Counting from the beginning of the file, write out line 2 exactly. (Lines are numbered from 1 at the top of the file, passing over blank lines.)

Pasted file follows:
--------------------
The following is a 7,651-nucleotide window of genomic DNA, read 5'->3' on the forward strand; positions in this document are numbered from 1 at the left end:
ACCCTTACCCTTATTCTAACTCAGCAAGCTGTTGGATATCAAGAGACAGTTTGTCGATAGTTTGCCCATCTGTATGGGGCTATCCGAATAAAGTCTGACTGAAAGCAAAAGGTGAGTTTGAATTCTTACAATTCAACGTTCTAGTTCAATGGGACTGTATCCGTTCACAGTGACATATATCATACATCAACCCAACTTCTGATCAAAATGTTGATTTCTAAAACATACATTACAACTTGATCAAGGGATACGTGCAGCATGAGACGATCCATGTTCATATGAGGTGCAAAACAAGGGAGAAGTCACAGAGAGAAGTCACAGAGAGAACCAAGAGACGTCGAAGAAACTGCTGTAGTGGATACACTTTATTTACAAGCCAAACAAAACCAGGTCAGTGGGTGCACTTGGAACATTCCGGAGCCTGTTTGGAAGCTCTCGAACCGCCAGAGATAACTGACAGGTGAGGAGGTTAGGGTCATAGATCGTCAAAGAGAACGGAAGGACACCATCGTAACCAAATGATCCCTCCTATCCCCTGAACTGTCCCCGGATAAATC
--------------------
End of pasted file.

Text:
ACCCTTACCCTTATTCTAACTCAGCAAGCTGTTGGATATCAAGAGACAGTTTGTCGATAGTTTGCCCATCTGTATGGGGCTATCCGAATAAAGTCTGACTGAAAGCAAAAGGTGAGTTTGAATTCTTACAATTCAACGTTCTAGTTCAATGGGACTGTATCCGTTCACAGTGACATATATCATACATCAACCCAACTTCTGATCAAAATGTTGATTTCTAAAACATACATTACAACTTGATCAAGGGATACGTGCAGCATGAGACGATCCATGTTCATATGAGGTGCAAAACAAGGGAGAAGTCACAGAGAGAAGTCACAGAGAGAACCAAGAGACGTCGAAGAAACTGCTGTAGTGGATACACTTTATTTACAAGCCAAACAAAACCAGGTCAGTGGGTGCACTTGGAACATTCCGGAGCCTGTTTGGAAGCTCTCGAACCGCCAGAGATAACTGACAGGTGAGGAGGTTAGGGTCATAGATCGTCAAAGAGAACGGAAGGACACCATCGTAACCAAATGATCCCTCCTATCCCCTGAACTGTCCCCGGATAAATC